Mixed Reviews - Muff Kopf, Progressive Metal, Rhythm Frontier
The Muff Kopf
An interesting accessory for your bass drum beater, the Muff Kopf resembles a small furry animal; my initial reaction being a Star Trek fan was “It’s a Tribble, but what do I do with it?”
The answer is incredibly simple, you tie it over the bass drum beater using the robust tie cord and it softens the attack of the beater on the head. As a concept I’m amazed no one has actually manufactured a product for this purpose before, at least as far as I’m aware.
If you need to change the attack of the beater on the fly, it’s quick and easy to do and as far as the sound goes, extremely effective.
As a product they seem to be sturdy and well-made. One concern I had about the fluff coming off seemed to be unfounded as I didn’t experience that at all. They come in black, green or orange but frankly with the colour on the inside, it’s more or less invisible when actually in use.
I did find that when using the Muff Kopf on a double pedal, the extra thickness of the accessory meant it was actually catching the slave pedal beater as well. You can’t really use this on anything other than a single pedal but I imagine most people who will be interested in the softer sounds the Muff Kopf provides will be single pedal players anyway.
There are two different options of Muff Kopf, I call them “fluffy” and “fluffier” but they call them “standard and fleece”. The fleece version is extremely fluffy and I found more prone to moving around on the head of the beater, however not to the point it was no longer having the effect it was intended to.
If you’re after a quick way to soften the attack of your usual beater then the Muff Kopf is a decent product, although I’m not sure it’s really any easier to use than to whip out your regular beater and pop in a softer one. If you don’t own multiple beaters the Muff Kopf is in my view a sensible price in comparison and does the job just as well.
Oh and if you wondered; Muff Kopf is simply German for Muff Head.
Progressive Metal Drumming Techniques Volume 1 - Dan Foord
Dan is a British metal drummer best known for his drumming with Sikth.
Written and produced by Dan himself, this book and DVD series is designed to introduce played to some of the musical aspects of progressive metal and the first of the series introduces the idea of 3 over 4 polyrhythmic grooves.
The book is well presented with clear and straight forward text explaining the exercises and nicely presented transcriptions, which actually use colour to differentiate between notes.
I was really impressed with the quality of the DVD too, as Dan has clearly taken time to make sure there is a definite feel and vibe to it. Some nice touches to bring it to life, from the imagery of the cogs as a theme which runs through the book and DVD but also the exercises on the screen are easy to follow and well presented.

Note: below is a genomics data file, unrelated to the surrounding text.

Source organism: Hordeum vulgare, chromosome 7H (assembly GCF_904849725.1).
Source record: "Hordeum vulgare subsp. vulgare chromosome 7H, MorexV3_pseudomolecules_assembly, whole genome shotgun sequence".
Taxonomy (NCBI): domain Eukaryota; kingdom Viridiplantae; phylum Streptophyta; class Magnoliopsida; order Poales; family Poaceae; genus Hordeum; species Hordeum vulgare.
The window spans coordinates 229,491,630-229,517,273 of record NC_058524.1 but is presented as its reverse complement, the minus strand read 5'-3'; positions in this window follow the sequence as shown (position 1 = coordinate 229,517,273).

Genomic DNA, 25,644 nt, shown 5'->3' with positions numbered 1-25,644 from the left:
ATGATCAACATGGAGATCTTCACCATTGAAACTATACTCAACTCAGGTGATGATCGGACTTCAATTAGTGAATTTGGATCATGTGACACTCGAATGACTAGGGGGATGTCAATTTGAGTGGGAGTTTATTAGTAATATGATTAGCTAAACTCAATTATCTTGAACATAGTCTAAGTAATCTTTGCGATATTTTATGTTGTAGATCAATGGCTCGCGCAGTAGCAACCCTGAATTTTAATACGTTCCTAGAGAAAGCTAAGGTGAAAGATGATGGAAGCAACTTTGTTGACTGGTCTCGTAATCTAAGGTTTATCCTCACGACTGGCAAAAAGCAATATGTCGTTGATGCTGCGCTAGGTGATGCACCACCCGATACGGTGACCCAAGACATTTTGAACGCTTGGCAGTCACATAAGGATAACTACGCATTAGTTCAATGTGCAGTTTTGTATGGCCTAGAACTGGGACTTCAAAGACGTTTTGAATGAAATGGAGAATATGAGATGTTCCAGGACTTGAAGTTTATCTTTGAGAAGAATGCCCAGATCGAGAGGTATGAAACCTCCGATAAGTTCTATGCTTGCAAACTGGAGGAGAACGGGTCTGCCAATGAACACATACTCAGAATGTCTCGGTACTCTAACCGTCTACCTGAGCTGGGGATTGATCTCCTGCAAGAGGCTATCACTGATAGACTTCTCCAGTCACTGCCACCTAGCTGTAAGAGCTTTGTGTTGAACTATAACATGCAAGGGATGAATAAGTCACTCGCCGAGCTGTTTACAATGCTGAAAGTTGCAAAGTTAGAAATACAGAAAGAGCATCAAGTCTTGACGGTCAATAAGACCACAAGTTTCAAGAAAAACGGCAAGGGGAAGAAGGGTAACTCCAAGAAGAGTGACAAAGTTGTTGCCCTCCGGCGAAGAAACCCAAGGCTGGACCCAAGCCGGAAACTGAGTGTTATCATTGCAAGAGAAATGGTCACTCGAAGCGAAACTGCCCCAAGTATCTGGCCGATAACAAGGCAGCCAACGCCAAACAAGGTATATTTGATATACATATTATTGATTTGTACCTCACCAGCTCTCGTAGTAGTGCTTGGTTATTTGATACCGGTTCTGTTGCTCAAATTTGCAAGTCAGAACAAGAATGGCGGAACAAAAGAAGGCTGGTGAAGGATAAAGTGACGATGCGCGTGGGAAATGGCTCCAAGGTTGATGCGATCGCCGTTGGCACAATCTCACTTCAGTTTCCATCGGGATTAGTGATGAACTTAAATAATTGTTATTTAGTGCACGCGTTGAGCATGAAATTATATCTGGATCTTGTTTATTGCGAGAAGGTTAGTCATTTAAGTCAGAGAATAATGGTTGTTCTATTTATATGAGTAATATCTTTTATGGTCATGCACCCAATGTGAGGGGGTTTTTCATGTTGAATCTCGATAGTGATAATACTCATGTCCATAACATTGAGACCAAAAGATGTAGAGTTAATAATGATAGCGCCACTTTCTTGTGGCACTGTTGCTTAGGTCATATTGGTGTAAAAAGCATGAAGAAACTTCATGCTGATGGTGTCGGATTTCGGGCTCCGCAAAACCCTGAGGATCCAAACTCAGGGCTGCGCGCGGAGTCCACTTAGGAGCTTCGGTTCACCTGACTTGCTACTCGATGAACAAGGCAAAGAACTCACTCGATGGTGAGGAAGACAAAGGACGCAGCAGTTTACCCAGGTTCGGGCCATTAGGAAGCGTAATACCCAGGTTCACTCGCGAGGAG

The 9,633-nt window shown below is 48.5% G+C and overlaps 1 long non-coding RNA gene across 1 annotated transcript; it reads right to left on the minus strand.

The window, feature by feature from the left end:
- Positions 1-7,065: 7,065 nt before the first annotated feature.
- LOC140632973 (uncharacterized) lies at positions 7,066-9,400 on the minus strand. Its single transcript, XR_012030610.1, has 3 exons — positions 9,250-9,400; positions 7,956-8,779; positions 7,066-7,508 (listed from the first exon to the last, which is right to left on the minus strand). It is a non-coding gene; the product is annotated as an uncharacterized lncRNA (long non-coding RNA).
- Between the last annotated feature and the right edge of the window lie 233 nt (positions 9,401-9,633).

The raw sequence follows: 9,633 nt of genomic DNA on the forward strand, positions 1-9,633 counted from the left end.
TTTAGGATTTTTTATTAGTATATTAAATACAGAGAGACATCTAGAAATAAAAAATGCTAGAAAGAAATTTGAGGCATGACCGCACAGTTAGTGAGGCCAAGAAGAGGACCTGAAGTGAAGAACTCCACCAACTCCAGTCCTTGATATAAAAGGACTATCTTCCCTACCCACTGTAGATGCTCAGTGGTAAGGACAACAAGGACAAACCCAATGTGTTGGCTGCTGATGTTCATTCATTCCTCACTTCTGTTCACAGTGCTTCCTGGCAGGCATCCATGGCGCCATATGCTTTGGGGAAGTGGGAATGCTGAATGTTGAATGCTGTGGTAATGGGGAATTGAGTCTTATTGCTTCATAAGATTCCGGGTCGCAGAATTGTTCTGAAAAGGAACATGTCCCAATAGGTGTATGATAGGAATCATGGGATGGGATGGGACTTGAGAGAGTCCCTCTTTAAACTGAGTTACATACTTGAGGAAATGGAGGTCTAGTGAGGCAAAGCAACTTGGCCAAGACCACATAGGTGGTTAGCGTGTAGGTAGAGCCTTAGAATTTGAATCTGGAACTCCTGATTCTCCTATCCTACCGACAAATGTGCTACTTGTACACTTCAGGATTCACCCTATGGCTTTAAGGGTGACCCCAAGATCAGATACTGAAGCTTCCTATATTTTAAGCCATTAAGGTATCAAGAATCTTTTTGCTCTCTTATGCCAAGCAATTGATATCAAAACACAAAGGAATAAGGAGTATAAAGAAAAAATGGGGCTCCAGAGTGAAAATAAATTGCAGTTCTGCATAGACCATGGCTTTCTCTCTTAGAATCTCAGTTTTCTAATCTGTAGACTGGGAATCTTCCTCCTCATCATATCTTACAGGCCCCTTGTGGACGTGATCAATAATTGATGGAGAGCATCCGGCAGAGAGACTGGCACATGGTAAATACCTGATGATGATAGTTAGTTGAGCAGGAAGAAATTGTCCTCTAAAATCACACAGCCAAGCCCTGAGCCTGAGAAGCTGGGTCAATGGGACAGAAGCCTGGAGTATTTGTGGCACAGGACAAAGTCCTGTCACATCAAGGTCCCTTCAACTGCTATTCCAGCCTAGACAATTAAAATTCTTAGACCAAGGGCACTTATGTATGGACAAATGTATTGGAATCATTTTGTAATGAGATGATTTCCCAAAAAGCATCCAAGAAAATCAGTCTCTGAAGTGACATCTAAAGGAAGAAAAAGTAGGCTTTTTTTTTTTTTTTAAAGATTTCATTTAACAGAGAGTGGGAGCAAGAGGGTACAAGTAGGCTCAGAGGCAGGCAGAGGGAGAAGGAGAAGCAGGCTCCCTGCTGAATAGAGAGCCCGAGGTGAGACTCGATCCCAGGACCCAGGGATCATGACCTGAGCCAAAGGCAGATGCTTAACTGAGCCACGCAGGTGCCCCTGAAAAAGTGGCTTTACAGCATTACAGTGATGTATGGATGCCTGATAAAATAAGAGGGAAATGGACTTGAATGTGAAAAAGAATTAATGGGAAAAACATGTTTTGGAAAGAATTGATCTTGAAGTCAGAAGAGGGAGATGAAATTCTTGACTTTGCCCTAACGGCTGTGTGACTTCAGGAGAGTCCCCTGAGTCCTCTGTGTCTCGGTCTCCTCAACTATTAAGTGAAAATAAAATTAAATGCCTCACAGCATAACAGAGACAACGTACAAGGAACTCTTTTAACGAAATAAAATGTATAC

It shows Dan has thought about presentation and that in turn shows this is not just a book and DVD, but also a labour of love.
Dan himself is also very good at talking you through concepts and comfortable on camera.
These ideas may be fairly familiar to metal aficionados, but as a beginner there are some great ideas here and I’m hopeful the rest of the series will also be of the same high standard and explain things in a way that even a beginner can assimilate.
It’s worth mentioning that Dan’s playing on the examples is also very groovy, this is not a chops release at all, but a master class in locking it down in a progressive metal environment.
The play along tracks that Dan has used for this DVD are also of a high quality, bringing some real metal to the exercises for enjoyable and effective practise at different tempos.
I’ve often said I prefer books that don’t overcomplicate or try to cram too much in. I feel they are more effective at getting their point across and Dan has done a great job of this.
Rhythm Frontier – Pete Lockett and Gabor Dornyei
Featuring two of the worlds’ finest percussion and kit players, this DVD release is an exceptional showcase of how drum kit and percussion can interact and play together.
There are a total of 11 compositions on this DVD, mostly from Pete and Gabor although Bill Bruford and even Max Roach have arrangement and composition credits on the back cover.
The way the DVD has been shot really impressed me. They’ve utilised a fluid camera which moves in and out in order to get the best shots of exactly what Pete and Gabor are doing and it adds a real intimacy to the release.
Both artists get to showcase their individual skills as well as playing their duets; some of what Pete was playing on a single instrument is simply staggering and yes, he does use vocalisations as well, especially during his solos.
Gabor also gets his chance to shine and the track “Alexander Hedgehog” is a great example of just how talented a player Gabor is as he flies around the kit, layering up rhythms in what appears to be almost an effortless fashion.
A highlight for me was track 8, “A Drift in Time”. This track features not just Pete and Gabor playing together, but also some layered up playing over the top of themselves. It’s powerful, groovy and exciting.
As you’d expect there are many different styles and would rhythms being played across the DVD and drums from all four corners of the planet; some I found familiar, others certainly not.
There’s also some bonus material from live performances such as the 20th Drummers Gala which is worth a watch and a bit about Gabor and his cymbal selection.
It’s not a DVD for everyone and will appeal mostly to fans of world music and percussion, but it’s certainly worth a watch, even if like me your knowledge of exactly what they’re playing is somewhat eclipsed by the barrage of sound and rhythms that comes your way.
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